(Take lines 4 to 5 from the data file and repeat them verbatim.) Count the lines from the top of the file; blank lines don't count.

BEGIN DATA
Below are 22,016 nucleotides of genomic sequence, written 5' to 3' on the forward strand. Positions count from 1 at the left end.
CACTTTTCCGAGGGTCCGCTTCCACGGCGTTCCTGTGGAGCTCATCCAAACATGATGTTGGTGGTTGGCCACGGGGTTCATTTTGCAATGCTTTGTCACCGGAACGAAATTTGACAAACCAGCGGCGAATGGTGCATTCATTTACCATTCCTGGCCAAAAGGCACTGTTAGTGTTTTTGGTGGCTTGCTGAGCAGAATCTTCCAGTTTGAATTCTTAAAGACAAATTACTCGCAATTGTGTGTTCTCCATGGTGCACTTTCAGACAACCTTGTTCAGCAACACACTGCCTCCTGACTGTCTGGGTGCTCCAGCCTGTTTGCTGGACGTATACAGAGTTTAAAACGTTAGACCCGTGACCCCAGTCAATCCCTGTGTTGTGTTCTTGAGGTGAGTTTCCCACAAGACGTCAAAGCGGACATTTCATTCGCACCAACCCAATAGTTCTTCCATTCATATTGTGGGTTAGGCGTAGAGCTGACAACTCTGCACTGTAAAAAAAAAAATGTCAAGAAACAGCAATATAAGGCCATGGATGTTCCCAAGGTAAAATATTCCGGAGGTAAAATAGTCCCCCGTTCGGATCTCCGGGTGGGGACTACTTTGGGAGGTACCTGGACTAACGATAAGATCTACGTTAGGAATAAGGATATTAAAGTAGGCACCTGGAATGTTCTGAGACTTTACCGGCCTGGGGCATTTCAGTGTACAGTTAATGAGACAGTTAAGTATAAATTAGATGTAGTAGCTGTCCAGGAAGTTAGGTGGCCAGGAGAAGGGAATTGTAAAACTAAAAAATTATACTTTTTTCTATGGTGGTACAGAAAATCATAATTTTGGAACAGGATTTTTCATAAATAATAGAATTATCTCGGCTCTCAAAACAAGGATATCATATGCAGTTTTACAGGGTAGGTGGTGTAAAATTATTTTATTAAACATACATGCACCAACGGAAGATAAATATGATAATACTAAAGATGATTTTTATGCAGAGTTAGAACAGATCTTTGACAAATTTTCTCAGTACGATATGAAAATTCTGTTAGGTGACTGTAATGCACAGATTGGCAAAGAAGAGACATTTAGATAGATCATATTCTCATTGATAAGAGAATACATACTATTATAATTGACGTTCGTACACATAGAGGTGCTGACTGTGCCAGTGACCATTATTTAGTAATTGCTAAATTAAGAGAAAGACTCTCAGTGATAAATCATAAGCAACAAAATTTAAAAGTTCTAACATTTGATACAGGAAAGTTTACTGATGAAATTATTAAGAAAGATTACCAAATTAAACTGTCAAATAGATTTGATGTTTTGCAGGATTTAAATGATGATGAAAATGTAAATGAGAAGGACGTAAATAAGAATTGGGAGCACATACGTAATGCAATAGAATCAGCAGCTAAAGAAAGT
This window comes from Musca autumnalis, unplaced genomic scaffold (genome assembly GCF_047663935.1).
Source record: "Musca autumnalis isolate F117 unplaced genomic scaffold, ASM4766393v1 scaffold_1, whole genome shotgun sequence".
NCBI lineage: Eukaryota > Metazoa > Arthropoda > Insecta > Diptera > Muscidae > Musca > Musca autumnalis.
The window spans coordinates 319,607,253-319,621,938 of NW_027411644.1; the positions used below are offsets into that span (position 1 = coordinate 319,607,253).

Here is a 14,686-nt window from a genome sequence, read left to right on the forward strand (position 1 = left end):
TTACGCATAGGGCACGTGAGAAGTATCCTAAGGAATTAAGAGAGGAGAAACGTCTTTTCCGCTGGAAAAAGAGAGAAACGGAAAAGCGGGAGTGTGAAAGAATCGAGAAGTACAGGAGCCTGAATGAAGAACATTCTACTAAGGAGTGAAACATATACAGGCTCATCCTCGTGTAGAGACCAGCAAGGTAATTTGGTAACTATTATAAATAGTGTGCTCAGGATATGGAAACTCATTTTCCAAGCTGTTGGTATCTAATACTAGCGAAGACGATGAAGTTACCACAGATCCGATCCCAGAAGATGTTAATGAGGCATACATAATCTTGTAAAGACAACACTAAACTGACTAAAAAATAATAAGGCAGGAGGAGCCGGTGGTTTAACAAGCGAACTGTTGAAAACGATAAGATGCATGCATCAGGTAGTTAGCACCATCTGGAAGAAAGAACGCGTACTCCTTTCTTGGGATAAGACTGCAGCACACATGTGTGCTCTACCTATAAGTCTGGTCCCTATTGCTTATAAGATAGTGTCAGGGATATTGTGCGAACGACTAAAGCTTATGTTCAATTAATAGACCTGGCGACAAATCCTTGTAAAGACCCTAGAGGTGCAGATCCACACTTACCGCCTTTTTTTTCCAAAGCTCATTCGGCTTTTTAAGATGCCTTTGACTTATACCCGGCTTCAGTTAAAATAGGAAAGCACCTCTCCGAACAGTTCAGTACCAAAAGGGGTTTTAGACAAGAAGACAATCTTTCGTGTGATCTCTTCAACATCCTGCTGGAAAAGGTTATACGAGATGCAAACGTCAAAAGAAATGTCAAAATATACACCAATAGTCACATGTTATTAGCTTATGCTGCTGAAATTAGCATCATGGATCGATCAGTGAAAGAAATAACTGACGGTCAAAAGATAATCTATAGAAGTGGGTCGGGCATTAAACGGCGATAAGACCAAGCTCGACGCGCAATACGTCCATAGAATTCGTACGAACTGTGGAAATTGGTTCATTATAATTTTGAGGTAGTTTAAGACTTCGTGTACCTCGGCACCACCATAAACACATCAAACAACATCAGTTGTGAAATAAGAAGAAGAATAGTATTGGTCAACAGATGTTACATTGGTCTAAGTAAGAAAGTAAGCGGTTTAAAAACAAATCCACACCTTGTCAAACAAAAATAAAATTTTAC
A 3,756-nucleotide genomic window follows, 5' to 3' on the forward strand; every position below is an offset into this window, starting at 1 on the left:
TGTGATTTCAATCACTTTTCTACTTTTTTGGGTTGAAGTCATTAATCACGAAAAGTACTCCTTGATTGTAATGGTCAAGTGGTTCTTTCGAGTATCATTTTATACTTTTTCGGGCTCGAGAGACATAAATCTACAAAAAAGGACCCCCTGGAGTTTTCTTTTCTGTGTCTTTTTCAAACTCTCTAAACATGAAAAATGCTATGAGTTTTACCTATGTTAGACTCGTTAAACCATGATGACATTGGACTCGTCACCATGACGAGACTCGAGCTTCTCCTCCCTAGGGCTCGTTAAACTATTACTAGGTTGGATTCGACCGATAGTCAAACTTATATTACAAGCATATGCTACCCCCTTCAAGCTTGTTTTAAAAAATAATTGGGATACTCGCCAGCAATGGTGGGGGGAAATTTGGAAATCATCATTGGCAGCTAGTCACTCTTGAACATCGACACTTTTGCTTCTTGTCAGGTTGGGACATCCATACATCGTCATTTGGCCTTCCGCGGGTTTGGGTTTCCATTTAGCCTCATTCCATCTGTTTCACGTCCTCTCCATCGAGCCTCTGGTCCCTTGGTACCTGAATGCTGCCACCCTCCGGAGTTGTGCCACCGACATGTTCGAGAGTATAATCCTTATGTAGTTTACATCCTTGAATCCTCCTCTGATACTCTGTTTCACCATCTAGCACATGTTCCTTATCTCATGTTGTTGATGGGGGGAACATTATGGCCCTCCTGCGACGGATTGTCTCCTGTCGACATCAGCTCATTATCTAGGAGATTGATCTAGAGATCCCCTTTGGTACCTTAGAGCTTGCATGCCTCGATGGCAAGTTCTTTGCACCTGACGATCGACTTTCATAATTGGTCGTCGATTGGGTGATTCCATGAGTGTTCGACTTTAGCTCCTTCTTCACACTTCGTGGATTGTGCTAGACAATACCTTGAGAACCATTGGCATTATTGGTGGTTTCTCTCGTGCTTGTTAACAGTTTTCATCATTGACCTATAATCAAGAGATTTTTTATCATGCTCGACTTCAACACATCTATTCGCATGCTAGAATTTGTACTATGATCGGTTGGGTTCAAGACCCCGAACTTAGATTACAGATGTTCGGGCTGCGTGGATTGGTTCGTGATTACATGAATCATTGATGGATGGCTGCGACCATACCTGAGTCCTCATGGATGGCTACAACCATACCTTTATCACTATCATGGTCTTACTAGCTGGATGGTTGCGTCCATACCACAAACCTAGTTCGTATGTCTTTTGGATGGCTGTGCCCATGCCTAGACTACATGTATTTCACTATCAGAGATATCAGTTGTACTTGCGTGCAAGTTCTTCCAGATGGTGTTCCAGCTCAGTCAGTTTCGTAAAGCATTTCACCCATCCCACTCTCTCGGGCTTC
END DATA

Source record: "Musca autumnalis isolate F117 unplaced genomic scaffold, ASM4766393v1 scaffold_1, whole genome shotgun sequence".
NCBI lineage: Eukaryota > Metazoa > Arthropoda > Insecta > Diptera > Muscidae > Musca > Musca autumnalis.